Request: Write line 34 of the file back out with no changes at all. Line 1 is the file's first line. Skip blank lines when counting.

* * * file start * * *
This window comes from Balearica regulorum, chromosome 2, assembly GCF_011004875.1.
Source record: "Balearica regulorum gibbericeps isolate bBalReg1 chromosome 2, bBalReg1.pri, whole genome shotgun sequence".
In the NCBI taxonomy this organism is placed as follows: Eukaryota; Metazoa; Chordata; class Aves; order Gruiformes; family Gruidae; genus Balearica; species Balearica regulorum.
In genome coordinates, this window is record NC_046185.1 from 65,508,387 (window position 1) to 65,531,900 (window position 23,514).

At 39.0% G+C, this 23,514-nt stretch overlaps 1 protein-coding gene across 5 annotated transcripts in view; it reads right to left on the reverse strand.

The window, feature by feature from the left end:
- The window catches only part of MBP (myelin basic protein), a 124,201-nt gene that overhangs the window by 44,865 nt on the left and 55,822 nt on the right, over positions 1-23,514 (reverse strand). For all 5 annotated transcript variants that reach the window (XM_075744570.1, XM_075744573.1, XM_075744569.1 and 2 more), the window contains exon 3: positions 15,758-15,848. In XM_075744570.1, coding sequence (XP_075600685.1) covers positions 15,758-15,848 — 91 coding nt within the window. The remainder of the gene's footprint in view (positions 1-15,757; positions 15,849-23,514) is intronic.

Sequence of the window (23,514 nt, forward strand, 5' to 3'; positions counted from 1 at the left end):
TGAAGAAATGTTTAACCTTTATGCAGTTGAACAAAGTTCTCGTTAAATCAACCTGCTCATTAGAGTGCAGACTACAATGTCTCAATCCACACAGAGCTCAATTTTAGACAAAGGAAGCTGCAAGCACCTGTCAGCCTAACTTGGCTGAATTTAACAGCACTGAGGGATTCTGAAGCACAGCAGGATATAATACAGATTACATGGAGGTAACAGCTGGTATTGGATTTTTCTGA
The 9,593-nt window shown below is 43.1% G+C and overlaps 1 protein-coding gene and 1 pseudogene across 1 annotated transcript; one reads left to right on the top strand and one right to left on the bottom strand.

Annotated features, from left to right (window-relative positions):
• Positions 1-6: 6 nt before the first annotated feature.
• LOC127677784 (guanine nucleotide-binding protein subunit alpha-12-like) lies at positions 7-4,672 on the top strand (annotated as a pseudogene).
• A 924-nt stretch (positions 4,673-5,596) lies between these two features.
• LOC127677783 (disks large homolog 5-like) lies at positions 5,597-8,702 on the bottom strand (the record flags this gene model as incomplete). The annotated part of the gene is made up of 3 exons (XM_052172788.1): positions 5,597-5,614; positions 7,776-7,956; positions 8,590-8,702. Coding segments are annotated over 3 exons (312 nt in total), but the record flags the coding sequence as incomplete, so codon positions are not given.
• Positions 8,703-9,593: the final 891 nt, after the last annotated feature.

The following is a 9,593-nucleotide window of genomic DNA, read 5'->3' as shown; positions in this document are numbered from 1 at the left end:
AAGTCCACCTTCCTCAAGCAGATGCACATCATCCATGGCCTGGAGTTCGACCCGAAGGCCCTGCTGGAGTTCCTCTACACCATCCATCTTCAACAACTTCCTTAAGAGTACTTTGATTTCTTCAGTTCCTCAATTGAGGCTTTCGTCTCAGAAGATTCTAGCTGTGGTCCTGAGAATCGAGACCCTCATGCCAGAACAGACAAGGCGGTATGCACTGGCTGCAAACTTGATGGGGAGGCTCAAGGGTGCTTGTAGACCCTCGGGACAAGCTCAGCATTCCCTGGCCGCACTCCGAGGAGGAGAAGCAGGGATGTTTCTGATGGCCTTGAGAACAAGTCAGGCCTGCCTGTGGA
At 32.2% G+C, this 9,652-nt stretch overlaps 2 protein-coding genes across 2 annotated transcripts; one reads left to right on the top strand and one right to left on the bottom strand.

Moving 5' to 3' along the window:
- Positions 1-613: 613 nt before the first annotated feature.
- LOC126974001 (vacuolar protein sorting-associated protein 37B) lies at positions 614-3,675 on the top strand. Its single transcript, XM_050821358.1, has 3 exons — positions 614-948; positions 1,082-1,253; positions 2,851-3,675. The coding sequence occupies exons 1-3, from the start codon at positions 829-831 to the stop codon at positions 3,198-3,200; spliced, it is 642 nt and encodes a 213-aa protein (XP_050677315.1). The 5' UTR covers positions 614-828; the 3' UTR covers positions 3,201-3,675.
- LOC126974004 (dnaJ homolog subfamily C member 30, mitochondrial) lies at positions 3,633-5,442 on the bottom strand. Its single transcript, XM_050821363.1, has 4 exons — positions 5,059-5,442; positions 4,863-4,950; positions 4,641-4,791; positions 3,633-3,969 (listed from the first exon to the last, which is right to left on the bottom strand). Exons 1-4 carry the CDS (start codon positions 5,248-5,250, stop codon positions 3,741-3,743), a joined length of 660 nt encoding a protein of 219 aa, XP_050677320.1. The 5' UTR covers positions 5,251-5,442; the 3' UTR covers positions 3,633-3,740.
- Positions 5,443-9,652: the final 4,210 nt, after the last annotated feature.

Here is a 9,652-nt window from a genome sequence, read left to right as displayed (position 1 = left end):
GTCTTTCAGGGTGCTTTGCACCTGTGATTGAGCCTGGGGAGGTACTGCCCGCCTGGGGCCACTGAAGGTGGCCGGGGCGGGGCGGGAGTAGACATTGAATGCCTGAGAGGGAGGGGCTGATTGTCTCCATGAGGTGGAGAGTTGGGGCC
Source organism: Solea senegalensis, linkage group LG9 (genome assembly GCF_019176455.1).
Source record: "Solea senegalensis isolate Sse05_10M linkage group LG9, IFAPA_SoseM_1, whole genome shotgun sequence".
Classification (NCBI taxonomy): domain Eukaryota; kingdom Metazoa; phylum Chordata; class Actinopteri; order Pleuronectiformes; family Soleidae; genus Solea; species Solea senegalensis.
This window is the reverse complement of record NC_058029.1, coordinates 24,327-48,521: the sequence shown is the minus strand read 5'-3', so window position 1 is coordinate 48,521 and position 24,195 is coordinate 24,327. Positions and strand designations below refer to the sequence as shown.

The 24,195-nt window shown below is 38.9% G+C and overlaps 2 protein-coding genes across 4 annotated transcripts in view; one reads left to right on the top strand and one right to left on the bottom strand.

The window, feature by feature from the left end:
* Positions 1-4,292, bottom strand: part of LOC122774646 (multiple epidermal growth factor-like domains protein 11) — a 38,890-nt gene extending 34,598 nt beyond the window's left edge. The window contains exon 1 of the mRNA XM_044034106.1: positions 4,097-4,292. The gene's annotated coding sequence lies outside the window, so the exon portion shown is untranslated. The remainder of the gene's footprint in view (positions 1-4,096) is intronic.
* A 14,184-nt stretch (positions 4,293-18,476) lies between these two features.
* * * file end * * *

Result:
* A 14,184-nt stretch (positions 4,293-18,476) lies between these two features.